Last night I began teaching myself InkScape (again). This is the best and most well-known free and open-source alternative to Adobe Illustrator.
I’ve tried to learn InkScape before, but the tutorials never seem to work, or are incomplete — not step by step for an absolute newbie — and often don’t include the very fundamental step of being oriented to your workspace. This means understanding the difference between the document and what Adobe InDesign calls “artboards” (not sure what InkScape calls them). This fundamental knowledge always tripped me up.
But, last night something just sort of clicked. Maybe I had watched the right combination of videos finally? In any case, I figured how to set both the document and canvas sizes individually and then was able to begin my project.
My InkScape Design Project: Church Logo
My pastor had asked me in our Saturday church leadership meeting, since I was newly employed as a graphic designer with the Dothan Eagle, a prominent local Alabama newspaper, and had demonstrated skill at it, if I would be willing to design official church letterhead for the church. The project would also involve redesigning the church logo. I had designed the first logo for the church last year, but it was never officially adopted. Pastor Harvey wanted a new design, similar in concept, but different in execution from the original.
The Design Specifications
The design specifications I was given for the logo were fairly simple:
- People of all colors holding hands in a circle around the word ‘SEMBC’ (which stands for “Saint Elizabeth Missionary Baptist Church”.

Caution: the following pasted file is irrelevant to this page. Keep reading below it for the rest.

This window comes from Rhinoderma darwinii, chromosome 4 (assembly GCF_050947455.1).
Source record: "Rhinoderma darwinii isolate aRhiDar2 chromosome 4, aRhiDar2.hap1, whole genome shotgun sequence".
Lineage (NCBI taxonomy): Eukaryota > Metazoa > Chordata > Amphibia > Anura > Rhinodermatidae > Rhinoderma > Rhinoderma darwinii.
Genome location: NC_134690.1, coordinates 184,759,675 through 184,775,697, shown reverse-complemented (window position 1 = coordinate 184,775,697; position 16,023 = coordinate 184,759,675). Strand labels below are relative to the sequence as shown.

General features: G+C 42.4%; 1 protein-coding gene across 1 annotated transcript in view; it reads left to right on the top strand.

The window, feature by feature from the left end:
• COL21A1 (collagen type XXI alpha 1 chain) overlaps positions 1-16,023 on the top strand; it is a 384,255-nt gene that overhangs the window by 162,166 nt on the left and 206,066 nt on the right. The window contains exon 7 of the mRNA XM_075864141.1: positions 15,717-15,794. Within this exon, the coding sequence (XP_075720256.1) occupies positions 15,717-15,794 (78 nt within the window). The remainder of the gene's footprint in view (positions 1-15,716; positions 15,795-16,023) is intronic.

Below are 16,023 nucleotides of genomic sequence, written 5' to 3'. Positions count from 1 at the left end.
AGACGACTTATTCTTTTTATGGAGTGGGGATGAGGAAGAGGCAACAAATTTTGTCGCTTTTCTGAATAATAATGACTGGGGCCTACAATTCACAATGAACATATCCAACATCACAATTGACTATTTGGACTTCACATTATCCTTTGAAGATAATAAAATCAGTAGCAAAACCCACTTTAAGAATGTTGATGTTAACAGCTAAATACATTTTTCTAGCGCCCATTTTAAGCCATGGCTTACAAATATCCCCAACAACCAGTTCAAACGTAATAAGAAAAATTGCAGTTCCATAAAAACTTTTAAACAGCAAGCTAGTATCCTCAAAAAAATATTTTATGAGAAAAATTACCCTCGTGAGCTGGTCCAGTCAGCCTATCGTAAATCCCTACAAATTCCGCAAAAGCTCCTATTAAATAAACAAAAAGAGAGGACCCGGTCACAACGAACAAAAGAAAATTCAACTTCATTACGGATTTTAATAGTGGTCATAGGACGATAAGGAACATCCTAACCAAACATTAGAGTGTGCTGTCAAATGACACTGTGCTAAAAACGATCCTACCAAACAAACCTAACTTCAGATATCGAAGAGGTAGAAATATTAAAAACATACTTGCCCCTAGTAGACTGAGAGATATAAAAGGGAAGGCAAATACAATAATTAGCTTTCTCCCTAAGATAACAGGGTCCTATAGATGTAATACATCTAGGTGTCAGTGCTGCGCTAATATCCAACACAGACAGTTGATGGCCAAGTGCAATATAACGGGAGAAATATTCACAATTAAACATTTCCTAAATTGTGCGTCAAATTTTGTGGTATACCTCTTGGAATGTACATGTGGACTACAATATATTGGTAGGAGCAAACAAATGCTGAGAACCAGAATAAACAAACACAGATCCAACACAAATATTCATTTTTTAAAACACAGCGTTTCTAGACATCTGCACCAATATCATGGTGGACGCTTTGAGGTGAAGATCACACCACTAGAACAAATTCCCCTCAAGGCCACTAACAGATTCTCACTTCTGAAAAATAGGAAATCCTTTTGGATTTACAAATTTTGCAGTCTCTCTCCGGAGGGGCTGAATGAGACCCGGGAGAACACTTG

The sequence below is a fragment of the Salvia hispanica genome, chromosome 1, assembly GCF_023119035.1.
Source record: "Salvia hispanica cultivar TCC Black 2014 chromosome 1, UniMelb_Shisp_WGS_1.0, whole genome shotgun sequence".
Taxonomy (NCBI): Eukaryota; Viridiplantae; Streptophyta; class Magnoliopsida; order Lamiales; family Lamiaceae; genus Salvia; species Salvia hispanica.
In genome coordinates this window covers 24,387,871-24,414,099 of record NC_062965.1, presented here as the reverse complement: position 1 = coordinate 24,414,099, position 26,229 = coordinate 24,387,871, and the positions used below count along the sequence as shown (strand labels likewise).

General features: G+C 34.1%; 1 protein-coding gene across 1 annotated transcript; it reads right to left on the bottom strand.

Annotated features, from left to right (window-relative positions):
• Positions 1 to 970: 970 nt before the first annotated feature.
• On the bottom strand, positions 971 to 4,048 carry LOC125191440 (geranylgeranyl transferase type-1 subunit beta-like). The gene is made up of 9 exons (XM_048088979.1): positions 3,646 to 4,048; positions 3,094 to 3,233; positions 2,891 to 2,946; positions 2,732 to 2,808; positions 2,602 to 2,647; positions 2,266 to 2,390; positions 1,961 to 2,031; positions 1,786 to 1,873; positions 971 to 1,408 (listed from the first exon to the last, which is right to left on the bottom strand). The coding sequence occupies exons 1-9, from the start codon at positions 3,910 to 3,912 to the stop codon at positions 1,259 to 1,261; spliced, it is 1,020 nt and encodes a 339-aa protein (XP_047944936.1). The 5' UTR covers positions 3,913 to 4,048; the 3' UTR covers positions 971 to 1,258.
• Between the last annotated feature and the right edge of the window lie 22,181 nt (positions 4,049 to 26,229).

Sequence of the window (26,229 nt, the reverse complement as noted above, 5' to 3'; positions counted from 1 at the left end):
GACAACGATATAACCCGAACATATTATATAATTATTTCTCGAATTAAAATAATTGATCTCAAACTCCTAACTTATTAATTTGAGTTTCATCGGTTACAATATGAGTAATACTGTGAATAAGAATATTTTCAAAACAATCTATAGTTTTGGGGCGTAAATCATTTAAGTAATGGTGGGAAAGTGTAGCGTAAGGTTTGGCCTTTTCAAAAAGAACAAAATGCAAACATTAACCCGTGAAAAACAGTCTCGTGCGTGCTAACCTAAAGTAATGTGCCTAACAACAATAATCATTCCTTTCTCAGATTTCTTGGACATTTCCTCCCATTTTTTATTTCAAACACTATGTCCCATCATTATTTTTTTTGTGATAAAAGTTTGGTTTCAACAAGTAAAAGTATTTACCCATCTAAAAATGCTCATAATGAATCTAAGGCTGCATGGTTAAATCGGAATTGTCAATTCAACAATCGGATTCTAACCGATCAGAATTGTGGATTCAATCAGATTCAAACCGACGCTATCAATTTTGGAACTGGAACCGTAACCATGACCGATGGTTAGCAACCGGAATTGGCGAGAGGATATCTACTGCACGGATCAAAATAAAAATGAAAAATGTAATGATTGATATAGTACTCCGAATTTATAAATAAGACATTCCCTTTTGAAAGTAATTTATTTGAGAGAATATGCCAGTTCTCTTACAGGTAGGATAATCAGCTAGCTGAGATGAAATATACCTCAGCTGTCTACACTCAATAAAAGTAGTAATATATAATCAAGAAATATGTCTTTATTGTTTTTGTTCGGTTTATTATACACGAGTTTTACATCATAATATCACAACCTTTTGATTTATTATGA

I was to use my own creativity in the design for the letterhead.
Using my own discretion and understanding of design and symbolism in visual communication, I knew that the logo probably needed to incorporate a cross somewhere. Other symbols that have been used in church logos are purple stoles (a liturgical garment that resembles a long scarf, sometimes with embroidered designs), gold crowns, crowns of thorns, doves, fishes, grapes, stylized or line art church buildings, fire, lions, sheep, shepherd’s crooks, cups or chalices, and praying hands … there are others, but these are the most popular. And for anyone in any language, the cross is the ultimate, most easily recognizable symbol of a house of God.
So I started working on a design. I designed some people with circles and rectangles. Grouped them. Calculated that I could get 5 equally positioned people holding hands in a circle if I put them each at 72 degrees. I figured out how to rotate by creating tiled clones and added a cross in the middle.
I’m still finalizing the design, but getting the people rotated around a circle was a major accomplishment for me!
Onto the next one.
Until next time!